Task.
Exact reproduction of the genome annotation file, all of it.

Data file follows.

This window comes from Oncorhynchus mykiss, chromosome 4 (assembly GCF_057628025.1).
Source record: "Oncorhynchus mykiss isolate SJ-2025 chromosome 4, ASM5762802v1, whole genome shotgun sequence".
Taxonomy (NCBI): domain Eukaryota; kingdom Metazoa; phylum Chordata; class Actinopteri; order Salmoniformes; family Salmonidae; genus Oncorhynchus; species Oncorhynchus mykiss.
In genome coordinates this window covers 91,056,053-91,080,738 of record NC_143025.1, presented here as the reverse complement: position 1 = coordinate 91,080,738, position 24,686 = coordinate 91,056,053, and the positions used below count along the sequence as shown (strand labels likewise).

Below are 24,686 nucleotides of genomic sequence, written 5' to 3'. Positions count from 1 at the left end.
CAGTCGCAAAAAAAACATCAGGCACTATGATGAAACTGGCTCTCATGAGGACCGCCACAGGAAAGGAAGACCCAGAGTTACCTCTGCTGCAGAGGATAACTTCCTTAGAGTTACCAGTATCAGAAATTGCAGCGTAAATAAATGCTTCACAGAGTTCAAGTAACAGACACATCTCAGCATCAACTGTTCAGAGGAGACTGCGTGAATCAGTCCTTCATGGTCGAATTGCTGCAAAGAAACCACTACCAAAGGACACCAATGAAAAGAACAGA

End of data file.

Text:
This window comes from Oncorhynchus mykiss, chromosome 4 (assembly GCF_057628025.1).
Source record: "Oncorhynchus mykiss isolate SJ-2025 chromosome 4, ASM5762802v1, whole genome shotgun sequence".
Taxonomy (NCBI): domain Eukaryota; kingdom Metazoa; phylum Chordata; class Actinopteri; order Salmoniformes; family Salmonidae; genus Oncorhynchus; species Oncorhynchus mykiss.
In genome coordinates this window covers 91,056,053-91,080,738 of record NC_143025.1, presented here as the reverse complement: position 1 = coordinate 91,080,738, position 24,686 = coordinate 91,056,053, and the positions used below count along the sequence as shown (strand labels likewise).

Below are 24,686 nucleotides of genomic sequence, written 5' to 3'. Positions count from 1 at the left end.
CAGTCGCAAAAAAAACATCAGGCACTATGATGAAACTGGCTCTCATGAGGACCGCCACAGGAAAGGAAGACCCAGAGTTACCTCTGCTGCAGAGGATAACTTCCTTAGAGTTACCAGTATCAGAAATTGCAGCGTAAATAAATGCTTCACAGAGTTCAAGTAACAGACACATCTCAGCATCAACTGTTCAGAGGAGACTGCGTGAATCAGTCCTTCATGGTCGAATTGCTGCAAAGAAACCACTACCAAAGGACACCAATGAAAAGAACAGA